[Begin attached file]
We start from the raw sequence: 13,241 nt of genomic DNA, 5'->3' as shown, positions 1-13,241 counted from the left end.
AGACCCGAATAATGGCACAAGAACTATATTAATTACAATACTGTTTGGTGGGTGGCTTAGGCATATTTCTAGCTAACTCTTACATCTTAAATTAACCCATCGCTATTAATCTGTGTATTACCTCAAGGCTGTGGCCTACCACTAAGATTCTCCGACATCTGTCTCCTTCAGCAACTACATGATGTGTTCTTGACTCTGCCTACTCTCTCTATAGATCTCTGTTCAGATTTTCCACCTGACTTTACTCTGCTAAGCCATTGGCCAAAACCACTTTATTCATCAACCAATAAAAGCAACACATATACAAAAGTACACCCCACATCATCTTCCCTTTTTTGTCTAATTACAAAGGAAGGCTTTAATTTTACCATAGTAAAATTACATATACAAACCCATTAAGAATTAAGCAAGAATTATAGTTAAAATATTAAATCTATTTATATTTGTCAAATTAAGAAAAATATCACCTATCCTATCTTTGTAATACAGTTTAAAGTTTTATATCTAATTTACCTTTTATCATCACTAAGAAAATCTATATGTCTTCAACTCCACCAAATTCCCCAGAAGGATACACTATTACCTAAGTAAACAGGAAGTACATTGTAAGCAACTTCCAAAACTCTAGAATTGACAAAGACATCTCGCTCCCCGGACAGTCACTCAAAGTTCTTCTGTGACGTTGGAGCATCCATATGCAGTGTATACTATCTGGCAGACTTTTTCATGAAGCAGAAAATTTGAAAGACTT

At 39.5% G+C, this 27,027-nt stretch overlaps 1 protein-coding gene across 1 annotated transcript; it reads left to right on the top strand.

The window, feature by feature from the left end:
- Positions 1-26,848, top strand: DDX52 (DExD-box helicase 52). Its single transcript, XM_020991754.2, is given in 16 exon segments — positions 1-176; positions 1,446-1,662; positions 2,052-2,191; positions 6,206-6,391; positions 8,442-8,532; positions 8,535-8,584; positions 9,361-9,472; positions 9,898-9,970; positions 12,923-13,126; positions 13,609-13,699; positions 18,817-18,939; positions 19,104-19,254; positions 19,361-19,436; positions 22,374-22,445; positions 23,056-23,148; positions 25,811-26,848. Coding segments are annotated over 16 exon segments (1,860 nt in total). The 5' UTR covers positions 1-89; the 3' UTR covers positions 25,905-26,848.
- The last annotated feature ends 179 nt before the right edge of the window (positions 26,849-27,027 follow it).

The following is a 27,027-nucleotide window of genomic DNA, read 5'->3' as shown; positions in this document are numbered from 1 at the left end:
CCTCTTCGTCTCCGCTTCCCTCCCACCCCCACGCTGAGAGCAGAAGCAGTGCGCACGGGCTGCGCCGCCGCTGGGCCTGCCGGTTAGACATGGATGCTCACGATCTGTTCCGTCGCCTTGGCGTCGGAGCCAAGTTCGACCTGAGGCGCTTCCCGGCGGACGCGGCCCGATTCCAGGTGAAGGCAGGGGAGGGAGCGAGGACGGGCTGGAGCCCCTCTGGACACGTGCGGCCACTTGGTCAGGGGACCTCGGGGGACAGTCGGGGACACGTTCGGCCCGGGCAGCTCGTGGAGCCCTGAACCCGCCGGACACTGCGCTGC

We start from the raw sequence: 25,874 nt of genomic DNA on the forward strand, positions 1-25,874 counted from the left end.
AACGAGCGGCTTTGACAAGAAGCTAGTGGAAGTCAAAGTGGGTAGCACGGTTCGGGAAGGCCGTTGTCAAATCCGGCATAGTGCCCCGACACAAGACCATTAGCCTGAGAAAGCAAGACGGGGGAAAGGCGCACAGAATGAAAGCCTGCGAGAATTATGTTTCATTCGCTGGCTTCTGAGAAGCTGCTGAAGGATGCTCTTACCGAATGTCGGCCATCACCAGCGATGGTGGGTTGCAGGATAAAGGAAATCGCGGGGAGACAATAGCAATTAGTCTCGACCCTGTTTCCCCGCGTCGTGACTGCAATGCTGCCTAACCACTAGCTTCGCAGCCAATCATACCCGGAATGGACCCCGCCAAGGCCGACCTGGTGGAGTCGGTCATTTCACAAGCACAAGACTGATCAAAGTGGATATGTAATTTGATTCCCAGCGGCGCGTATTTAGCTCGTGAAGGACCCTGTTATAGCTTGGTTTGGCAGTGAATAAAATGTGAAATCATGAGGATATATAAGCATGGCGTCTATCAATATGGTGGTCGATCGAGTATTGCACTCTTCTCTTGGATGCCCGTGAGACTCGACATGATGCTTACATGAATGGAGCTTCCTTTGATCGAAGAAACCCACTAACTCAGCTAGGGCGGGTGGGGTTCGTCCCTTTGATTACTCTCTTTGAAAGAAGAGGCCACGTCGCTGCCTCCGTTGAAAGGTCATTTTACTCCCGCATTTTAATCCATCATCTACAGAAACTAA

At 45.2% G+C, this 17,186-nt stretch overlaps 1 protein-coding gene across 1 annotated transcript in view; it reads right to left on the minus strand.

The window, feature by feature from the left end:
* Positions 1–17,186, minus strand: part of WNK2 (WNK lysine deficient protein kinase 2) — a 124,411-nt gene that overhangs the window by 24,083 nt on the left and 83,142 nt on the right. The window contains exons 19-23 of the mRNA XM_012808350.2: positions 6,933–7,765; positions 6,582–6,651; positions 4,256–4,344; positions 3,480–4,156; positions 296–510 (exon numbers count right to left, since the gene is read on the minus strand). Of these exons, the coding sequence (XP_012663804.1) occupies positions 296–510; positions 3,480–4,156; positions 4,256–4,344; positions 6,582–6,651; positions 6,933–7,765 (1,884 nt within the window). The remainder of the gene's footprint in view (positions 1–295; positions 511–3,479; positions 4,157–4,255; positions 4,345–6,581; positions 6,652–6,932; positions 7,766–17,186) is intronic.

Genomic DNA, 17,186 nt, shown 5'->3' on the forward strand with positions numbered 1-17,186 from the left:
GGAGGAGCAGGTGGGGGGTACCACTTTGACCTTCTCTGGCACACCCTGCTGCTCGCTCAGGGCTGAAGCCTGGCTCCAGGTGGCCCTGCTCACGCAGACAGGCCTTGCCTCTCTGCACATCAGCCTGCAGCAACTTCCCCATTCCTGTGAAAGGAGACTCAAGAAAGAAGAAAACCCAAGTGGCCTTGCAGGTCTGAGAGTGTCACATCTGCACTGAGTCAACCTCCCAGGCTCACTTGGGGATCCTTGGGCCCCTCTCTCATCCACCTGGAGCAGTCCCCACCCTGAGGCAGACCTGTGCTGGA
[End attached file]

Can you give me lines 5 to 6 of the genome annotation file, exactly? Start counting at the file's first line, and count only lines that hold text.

- Positions 1-26,848, top strand: DDX52 (DExD-box helicase 52). Its single transcript, XM_020991754.2, is given in 16 exon segments — positions 1-176; positions 1,446-1,662; positions 2,052-2,191; positions 6,206-6,391; positions 8,442-8,532; positions 8,535-8,584; positions 9,361-9,472; positions 9,898-9,970; positions 12,923-13,126; positions 13,609-13,699; positions 18,817-18,939; positions 19,104-19,254; positions 19,361-19,436; positions 22,374-22,445; positions 23,056-23,148; positions 25,811-26,848. Coding segments are annotated over 16 exon segments (1,860 nt in total). The 5' UTR covers positions 1-89; the 3' UTR covers positions 25,905-26,848.
- The last annotated feature ends 179 nt before the right edge of the window (positions 26,849-27,027 follow it).